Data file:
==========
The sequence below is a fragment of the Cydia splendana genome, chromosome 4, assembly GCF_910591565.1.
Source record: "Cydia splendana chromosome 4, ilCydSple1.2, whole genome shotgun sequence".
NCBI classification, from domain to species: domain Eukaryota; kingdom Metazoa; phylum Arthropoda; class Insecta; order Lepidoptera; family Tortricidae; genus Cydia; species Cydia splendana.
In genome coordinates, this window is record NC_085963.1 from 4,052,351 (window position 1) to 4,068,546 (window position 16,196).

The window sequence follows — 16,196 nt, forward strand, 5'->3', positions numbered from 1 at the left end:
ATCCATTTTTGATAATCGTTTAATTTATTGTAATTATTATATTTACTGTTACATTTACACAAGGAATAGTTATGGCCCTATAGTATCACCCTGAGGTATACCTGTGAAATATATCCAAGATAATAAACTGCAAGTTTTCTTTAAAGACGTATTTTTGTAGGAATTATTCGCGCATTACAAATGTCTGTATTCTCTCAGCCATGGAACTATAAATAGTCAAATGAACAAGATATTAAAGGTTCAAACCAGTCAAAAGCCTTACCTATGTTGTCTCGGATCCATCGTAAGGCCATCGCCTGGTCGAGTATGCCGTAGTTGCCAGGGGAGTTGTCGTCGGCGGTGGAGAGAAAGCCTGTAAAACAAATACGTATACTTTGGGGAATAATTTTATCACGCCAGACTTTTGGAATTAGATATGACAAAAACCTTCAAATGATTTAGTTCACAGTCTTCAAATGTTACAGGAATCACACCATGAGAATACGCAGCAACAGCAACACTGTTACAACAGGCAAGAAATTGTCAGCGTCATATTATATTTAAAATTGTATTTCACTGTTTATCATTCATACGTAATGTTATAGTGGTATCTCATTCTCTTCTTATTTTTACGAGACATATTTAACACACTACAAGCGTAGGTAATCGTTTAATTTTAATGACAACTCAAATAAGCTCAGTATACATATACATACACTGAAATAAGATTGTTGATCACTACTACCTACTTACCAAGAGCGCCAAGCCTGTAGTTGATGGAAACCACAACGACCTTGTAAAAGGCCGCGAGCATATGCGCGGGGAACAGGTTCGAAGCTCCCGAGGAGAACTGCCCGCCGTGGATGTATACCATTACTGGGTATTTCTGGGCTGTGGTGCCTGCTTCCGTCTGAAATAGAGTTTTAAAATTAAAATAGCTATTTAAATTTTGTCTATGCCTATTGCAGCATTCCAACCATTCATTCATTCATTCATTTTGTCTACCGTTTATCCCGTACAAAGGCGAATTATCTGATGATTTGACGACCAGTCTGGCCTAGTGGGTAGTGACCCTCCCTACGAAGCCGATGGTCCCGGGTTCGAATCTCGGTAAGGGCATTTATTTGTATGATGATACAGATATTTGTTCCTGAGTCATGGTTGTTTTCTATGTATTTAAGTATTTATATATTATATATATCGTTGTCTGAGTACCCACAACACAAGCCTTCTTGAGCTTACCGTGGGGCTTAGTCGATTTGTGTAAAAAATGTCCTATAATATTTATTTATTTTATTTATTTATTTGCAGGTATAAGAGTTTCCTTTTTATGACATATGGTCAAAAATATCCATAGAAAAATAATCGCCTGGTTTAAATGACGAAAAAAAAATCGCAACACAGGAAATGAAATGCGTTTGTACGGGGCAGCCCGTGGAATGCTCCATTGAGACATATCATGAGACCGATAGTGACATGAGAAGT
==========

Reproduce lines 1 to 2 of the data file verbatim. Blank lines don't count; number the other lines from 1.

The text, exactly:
The sequence below is a fragment of the Cydia splendana genome, chromosome 4, assembly GCF_910591565.1.
Source record: "Cydia splendana chromosome 4, ilCydSple1.2, whole genome shotgun sequence".